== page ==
# Biophysics Problem 40

A \(70\;kg\) man and a \(0.5\; kg\) hairless dog go swimming. When they emerge \(0.5 \;kg\) of water adheres to the man's skin. How much adheres to the dog's? What percentage of the mass of each is water?

You will need \('L',\) the scaling factor which indicates how much greater the linear dimensions of the man are than those of the dog. You should first be able to find \(L^3\) from the information given in the question.

\(\frac{\text{mass of man}}{\text{mass of dog}} = \frac{\text{volume of man}}{\text{volume of dog}}= L^3 = \frac{70\;kg\;kg}{0.5kg\;kg}= 140\)

\(L\) will be the cube root of \(140,\) i.e. \(5.19.\)

Surface area scales as \(L^2,\) i.e., area is two-dimensional.

Using this information, what is the ratio of the surface area of the man to that of the dog?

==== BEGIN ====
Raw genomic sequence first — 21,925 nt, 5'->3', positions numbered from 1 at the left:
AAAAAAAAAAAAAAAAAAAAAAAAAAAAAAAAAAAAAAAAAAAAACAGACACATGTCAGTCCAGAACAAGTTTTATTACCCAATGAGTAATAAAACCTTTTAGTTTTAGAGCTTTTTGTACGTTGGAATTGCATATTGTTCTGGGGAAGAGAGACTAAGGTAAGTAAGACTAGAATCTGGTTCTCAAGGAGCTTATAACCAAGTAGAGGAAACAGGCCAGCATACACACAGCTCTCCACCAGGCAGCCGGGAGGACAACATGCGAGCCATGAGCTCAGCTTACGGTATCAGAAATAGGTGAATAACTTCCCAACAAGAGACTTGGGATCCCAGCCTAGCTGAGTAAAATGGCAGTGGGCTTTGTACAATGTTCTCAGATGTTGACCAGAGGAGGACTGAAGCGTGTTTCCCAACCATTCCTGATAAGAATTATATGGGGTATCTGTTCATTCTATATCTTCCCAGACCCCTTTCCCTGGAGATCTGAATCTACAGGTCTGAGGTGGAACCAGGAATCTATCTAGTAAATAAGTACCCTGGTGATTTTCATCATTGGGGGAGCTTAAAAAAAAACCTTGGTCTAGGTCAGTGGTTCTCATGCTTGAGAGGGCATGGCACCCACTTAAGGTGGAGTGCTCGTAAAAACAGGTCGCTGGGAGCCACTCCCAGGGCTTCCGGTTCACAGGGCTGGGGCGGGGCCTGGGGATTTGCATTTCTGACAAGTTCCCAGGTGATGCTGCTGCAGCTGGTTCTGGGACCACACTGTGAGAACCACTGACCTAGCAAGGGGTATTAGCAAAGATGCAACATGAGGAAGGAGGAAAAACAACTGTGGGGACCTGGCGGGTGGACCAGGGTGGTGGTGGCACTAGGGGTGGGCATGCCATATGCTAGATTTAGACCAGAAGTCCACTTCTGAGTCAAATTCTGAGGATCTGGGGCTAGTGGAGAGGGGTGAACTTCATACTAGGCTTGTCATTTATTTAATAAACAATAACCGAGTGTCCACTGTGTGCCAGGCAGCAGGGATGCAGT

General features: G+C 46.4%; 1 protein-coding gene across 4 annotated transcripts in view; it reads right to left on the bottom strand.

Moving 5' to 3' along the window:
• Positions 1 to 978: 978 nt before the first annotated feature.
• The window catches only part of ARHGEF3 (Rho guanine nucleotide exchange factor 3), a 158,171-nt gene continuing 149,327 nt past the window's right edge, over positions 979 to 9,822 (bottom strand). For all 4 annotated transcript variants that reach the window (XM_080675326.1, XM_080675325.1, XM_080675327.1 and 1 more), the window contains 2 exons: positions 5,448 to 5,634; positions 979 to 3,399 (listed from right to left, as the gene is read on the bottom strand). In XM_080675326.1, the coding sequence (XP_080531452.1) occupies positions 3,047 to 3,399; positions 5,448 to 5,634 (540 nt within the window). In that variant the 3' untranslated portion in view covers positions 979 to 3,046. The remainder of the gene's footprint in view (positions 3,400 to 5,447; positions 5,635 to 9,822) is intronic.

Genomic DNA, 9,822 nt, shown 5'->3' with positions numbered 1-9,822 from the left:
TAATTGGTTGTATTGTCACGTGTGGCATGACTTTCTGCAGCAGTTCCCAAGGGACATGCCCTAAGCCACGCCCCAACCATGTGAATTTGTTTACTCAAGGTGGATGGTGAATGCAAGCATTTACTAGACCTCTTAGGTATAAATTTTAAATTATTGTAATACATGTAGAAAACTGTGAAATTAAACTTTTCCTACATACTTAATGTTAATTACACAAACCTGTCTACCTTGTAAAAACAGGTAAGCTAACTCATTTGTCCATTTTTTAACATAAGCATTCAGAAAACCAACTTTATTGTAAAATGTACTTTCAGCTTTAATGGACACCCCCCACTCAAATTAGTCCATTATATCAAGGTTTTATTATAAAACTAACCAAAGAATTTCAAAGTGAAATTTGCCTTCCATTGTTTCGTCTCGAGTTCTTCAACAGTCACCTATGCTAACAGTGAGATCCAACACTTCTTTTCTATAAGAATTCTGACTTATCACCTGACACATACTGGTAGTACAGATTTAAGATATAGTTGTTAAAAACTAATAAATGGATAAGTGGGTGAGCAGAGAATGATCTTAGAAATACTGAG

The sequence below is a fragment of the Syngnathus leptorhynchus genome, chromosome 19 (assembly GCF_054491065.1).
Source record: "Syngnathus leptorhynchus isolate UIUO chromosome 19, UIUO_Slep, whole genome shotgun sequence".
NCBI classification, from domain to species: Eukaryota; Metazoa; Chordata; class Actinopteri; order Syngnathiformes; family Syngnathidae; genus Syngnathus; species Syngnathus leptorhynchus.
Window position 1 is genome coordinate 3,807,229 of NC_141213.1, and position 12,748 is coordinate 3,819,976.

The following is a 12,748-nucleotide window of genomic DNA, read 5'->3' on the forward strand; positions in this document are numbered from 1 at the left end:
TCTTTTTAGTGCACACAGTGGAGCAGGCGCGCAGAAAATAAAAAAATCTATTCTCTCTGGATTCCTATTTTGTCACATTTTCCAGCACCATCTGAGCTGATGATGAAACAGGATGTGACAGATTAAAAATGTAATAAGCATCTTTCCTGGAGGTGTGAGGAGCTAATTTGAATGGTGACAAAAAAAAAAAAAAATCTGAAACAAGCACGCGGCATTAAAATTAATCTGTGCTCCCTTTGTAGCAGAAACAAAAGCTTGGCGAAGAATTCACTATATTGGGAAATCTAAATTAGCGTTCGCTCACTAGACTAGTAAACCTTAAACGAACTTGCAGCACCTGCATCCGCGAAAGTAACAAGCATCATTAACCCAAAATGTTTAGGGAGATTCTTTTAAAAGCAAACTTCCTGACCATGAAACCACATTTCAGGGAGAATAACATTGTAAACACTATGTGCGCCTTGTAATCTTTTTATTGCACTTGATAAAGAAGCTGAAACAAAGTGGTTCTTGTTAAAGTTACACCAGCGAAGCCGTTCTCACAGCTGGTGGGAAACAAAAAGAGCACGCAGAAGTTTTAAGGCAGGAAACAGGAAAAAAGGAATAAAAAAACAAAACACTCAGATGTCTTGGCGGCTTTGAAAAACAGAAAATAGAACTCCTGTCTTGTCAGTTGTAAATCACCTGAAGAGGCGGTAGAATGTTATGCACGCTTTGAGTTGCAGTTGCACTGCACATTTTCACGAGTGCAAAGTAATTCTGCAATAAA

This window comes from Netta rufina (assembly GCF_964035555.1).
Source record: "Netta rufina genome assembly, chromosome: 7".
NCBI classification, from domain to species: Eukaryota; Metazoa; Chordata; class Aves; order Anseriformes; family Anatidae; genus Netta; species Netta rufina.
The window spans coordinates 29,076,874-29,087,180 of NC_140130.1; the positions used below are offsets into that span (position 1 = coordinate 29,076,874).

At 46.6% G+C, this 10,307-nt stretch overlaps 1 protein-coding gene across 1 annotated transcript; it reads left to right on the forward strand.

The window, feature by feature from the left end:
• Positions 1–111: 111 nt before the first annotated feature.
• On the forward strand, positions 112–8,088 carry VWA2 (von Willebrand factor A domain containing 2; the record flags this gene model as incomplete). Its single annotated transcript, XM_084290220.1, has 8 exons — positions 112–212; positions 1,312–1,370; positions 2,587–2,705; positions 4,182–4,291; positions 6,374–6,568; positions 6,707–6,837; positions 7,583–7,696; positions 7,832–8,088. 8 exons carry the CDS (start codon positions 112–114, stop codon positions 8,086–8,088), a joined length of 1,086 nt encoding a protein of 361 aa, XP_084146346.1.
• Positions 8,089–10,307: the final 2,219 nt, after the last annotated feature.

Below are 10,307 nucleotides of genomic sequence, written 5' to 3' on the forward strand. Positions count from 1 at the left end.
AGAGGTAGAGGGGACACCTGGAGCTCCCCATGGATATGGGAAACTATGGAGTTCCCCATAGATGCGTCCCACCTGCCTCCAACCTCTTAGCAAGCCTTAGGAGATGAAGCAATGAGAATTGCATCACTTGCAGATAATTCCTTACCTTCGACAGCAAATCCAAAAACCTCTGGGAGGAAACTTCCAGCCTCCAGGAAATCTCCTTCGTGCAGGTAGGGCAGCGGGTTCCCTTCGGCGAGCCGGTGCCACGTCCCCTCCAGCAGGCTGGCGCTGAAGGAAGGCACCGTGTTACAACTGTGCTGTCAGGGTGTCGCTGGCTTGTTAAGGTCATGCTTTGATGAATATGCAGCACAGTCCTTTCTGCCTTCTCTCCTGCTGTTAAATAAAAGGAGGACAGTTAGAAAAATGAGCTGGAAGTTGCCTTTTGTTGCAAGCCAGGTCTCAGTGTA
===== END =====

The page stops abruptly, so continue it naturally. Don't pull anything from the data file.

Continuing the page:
Since surface area scales as \(L^2,\) then the ratio of the areas is \(L^2 = 27.\)

Now that we know the ratio of the areas \((27),\) we are ready to consider the ratio of the masses of water that would be required to *cover* these areas.

It is very important to realize that the thickness of the water layer will be the same on the man and the dog. This means that it will take \(27\) times as much water to cover the man as it takes to cover the dog.

Figure out the mass of the water on the dog.

This is a simple substitution:

\(\frac{\text{mass of man}}{\text{mass of dog}}=\frac{0.5\;kg}{\text{mass of dog}}= L^2= 27\)

From this, the mass of the dog is \(\mathrm{0.0185 \;kg.}\)

Therefore, the \(\mathrm{0.5\; kg}\) of the man is \(\mathrm{0.7\%}\) of his mass, and the \(\mathrm{0.0185 \;kg}\) of the dog is \(\mathrm{3.7\%}\) of its mass.